Someone says something and it bothers you? After a while, someone says something to you again and… it bothers you. No matter how they tell you, your reaction is always the same: maximum irritation.
When the slightest inconvenience bothers you greatly. The smallest setbacks get on your nerves. And even the lightest sounds turn into infernal noises, it is likely that you are going through a period of irritability.
It happens to all of us. But the fact that it is so common does not mean that it is beneficial. Being in a bad mood is neither pleasant nor advisable because it will end up affecting your relationships and souring your character.
What is irritability and how does it manifest?
Irritability is a state that involves feelings of anger, frustration and impatience that generate a disproportionate reaction to relatively inconsequential situations. However, it is not a merely emotional state. Also your nervous system is tense and defensive, as if your nerves are on edge. In fact, irritability is an affective state that ranges from mild annoyance to intense anger, accompanied by excessive nervous reactivity.
Irritability usually manifests itself with impulsive reactions, often angry, so it is not strange that you end up lashing out at people, for no apparent reason. This bad temper leads you to react completely disproportionately to situations that at other times you could perfectly ignore. Virtually anything anyone says or does makes your blood boil and you react as if it were the biggest offense in the world.
Feeling irritable is also often accompanied by feelings of agitation and impatience. It’s hard to concentrate for long periods of time when you’re irritable, so your performance suffers, adding even more frustration and anxiety to the equation.
Why do I feel irritable?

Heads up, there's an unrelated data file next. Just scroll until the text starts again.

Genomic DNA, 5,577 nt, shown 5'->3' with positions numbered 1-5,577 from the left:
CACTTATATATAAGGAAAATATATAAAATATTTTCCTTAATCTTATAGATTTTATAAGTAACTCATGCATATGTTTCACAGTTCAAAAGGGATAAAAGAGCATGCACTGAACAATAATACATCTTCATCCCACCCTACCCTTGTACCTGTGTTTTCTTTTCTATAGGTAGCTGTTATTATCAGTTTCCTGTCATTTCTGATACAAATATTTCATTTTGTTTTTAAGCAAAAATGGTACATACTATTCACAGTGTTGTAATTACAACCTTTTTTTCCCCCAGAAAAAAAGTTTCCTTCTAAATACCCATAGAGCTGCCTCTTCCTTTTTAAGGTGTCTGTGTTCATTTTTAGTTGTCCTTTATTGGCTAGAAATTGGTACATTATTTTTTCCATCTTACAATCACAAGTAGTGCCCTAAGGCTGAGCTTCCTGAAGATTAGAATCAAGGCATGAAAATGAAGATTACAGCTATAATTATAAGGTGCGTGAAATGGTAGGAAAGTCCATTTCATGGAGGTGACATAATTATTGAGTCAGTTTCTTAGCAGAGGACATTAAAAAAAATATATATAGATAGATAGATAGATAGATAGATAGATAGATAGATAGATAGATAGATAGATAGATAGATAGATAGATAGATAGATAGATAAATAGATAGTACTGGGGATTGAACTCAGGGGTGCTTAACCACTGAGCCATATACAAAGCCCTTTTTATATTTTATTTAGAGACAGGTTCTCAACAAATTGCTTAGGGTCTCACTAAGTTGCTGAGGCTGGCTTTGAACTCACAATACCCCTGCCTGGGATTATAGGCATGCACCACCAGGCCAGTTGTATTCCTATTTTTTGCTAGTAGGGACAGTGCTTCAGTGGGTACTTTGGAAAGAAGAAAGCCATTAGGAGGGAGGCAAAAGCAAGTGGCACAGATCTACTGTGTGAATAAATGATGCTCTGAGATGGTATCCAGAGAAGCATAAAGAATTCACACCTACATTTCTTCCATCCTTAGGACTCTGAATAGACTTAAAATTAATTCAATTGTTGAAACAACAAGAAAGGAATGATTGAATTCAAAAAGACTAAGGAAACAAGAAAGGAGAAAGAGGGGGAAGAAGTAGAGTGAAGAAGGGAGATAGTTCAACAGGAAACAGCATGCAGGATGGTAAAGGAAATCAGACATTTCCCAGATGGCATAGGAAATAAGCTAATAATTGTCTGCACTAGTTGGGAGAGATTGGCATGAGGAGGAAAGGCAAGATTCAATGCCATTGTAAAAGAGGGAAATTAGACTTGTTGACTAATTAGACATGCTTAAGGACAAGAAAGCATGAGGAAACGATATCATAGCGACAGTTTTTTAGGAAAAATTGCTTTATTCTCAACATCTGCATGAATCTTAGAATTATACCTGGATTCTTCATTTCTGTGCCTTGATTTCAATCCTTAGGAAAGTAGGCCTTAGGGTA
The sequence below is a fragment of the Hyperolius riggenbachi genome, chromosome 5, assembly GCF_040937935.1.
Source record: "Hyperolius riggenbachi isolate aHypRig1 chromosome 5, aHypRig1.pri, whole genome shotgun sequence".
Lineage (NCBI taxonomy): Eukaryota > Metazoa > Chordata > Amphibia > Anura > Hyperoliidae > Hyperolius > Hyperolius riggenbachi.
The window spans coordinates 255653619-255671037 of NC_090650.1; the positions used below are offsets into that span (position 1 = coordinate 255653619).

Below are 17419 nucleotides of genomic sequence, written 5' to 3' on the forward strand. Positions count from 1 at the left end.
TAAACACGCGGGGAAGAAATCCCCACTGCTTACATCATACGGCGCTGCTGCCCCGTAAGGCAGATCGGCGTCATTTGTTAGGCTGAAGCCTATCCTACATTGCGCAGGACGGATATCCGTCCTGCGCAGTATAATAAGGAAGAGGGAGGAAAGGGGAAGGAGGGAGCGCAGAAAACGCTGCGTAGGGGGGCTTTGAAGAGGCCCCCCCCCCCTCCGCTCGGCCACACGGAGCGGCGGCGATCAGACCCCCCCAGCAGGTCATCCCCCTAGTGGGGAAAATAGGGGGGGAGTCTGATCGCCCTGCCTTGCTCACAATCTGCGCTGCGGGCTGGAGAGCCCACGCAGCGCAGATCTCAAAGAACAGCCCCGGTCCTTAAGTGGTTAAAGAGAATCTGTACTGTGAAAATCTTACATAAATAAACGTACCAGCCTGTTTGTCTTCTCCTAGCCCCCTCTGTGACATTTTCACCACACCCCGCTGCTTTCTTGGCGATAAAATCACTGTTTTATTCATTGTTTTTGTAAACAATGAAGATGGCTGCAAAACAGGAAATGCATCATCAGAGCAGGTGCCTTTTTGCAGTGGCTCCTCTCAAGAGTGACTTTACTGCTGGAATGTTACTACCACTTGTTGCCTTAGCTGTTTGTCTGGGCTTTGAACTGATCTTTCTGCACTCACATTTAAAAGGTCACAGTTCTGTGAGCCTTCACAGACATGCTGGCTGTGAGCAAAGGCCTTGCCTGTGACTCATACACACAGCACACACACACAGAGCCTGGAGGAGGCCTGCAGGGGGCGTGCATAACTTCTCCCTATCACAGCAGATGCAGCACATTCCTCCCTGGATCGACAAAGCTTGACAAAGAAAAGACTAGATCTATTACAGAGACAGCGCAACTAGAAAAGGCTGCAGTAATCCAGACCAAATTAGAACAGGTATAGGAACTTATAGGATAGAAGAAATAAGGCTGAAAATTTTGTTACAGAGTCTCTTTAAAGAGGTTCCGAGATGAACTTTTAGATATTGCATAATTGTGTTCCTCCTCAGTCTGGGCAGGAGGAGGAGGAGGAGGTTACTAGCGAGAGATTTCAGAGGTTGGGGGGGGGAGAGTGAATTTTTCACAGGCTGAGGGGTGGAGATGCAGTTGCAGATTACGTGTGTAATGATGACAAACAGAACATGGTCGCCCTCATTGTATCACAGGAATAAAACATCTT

First of all, it is important to clarify that irritability can have physiological causes. Low blood sugar levels may be one of the causes as stress hormones such as cortisol are activated, which can cause more aggressive reactions in some people and, at the same time, make it difficult to control impulses and manage emotions.
Lack of sleep is another common cause of irritability. If we don’t sleep well, our mood suffers, we tend to feel more stressed and mentally exhausted, which reduces our self-control and can make us more irritable.
Other conditions, such as dementia, premenstrual syndrome, thyroid problems or even a nutritional deficiency can also make us feel more irritable, which is why it is always advisable to rule out any medical cause. In fact, irritability is also a common symptom in conditions that cause chronic pain, such as fibromyalgia.
However, in most cases irritability is due to psychological causes. Sustained stress, day after day, is usually one of the main explanations for irritability.
When we have a very busy schedule and we have to juggle to manage everything, we end up suffering great mental exhaustion. The weight of those obligations and tensions can make it more difficult to keep our mood under control, so irritability appears.
Feeling irritable can also be a symptom of mental disorders such as depression, generalized anxiety, and post-traumatic stress disorder. In fact, losing your temper is relatively common in these disorders.
However, in many cases feeling irritable is the result of pent-up frustration. When things do not go as we expected, it is common for layers of disappointment and disillusionment to accumulate, so irritability does not take long to appear as a response to that feeling of failure and helplessness.
How to stop feeling irritable?
First of all, it is important to understand that anyone has a bad day. We all suffer ups and downs. There are days when we can do everything and others when everything is too much. It’s not every day we can be smiling. There are days when we may feel irritable. It is normal.
However, when irritability lasts longer than necessary and those storm clouds continue overhead, conditioning the way we react, we must stop and ask ourselves what is wrong in our lives.
Try to understand its cause